As we argued in Part 1 of this mini-series on stimulus spending, with a bill so large and unprecedented (as a Washington Post op-ed notes, it reverses a long trend of Congress shirking from any spending to increase US economic competitiveness), money should be spent wisely and in a way that improves the country's long-term economic prospects.
Infrastructure spending sounds like a good idea for reasons we already discussed. But once Congress decides to put money toward infrastructure, there of course is a wide range of choices that await. "Infrastructure" means anything from the electrical grid to telecoms to transportation infrastructure like ports, airports, roads and rail.
Since transportation infrastructure appears to be the area of stimulus infrastructure that attracts the largest amount of debate in Congress and would have the greatest effect on the economy, we'll focus on that. As the Brookings Institute notes, the sophistication and quality of a country's transport infrastructure play (and will increasingly play) an important role in its economic competitiveness -- and the US, while its postwar investments continue to pay dividends, has been coasting for the dangerously long period of 40 years and now needs $2.2 trillion in investment, according to the American Society of Civil Engineers. Since we've underinvested for so long, it's worth asking what's the best way to undertake a major capital renovation and rebuilding (or kapremont, as I would say if I was redoing my Soviet apartment) of America's infrastructure.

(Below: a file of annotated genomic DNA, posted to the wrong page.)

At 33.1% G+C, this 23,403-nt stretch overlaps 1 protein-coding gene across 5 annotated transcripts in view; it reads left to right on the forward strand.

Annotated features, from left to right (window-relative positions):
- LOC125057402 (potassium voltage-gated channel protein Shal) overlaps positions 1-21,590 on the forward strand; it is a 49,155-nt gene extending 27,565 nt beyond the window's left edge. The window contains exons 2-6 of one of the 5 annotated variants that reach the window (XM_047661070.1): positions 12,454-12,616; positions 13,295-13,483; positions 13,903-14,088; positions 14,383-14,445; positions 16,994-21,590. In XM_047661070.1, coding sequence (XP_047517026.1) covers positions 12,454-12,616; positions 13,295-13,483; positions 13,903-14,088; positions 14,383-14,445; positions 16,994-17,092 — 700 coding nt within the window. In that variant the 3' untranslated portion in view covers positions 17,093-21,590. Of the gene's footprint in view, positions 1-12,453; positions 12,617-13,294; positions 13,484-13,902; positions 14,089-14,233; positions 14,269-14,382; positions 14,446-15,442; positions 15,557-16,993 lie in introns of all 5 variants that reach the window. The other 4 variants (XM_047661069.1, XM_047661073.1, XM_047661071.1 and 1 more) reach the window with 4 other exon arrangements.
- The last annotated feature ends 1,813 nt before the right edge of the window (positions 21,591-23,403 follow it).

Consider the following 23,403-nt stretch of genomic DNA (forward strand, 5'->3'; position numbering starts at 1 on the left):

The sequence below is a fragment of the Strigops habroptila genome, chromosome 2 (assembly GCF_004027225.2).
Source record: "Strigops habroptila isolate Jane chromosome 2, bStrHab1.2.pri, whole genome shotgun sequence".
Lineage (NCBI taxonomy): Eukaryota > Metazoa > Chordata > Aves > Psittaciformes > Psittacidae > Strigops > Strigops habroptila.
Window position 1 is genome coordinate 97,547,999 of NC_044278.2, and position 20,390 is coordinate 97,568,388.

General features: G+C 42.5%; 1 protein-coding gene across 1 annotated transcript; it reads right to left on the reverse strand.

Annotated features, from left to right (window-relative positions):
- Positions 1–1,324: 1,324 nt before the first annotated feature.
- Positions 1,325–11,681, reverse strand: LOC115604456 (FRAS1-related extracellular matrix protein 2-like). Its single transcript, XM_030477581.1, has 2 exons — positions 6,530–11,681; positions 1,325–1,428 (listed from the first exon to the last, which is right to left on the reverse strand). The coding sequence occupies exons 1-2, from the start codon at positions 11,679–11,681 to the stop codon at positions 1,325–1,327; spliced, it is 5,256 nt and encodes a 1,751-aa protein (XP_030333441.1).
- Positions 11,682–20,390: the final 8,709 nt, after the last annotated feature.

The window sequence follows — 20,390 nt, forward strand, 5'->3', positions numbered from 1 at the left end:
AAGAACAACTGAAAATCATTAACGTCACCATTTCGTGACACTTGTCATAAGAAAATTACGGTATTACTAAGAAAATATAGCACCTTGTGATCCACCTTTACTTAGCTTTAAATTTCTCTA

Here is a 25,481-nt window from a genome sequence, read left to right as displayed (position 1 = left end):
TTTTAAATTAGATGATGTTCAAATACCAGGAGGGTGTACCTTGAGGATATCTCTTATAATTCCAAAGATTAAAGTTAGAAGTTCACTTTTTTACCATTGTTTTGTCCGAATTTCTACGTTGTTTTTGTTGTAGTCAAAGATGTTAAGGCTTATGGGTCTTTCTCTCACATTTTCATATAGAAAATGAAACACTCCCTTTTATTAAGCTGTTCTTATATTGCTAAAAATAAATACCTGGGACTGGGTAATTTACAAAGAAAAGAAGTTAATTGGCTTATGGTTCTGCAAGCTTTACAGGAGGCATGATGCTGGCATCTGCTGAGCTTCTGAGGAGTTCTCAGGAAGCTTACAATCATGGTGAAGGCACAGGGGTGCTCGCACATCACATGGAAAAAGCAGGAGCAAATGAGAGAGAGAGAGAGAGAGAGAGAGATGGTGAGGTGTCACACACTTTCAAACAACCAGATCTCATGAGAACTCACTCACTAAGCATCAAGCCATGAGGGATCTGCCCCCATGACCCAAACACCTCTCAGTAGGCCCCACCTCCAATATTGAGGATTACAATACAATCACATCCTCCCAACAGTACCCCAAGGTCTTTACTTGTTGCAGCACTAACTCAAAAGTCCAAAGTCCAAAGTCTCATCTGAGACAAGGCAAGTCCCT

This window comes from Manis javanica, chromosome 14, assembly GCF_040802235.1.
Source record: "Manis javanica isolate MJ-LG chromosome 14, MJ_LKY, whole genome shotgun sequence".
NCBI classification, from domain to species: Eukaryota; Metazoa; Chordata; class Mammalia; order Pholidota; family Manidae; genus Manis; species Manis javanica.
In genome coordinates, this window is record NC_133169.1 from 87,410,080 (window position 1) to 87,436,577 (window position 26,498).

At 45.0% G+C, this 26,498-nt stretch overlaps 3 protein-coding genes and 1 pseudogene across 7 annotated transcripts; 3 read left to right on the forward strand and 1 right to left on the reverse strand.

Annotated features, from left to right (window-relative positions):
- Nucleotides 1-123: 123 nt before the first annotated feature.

Most of the discussion of infrastructure spending seems to assume a) that most money should be given to "shovel-ready" projects that can be started quickly; and b) that these projects are exclusively road and bridge repairs. But while the logic of funding projects that can be quickly implemented (and quickly put people to work) is sound, the assumption that only re-tarring roads meets this description folds like me playing poker (f$%# you, poker). As the Legionnaire pointed out last week, there are dozens of major mass-transit infrastructure projects in New York City alone that are "shovel-ready," and not only do other cities have similar numbers of ready-to-go mass-transit projects, but dozens of major public transportation systems are facing budget shortfalls that will lead to service cuts.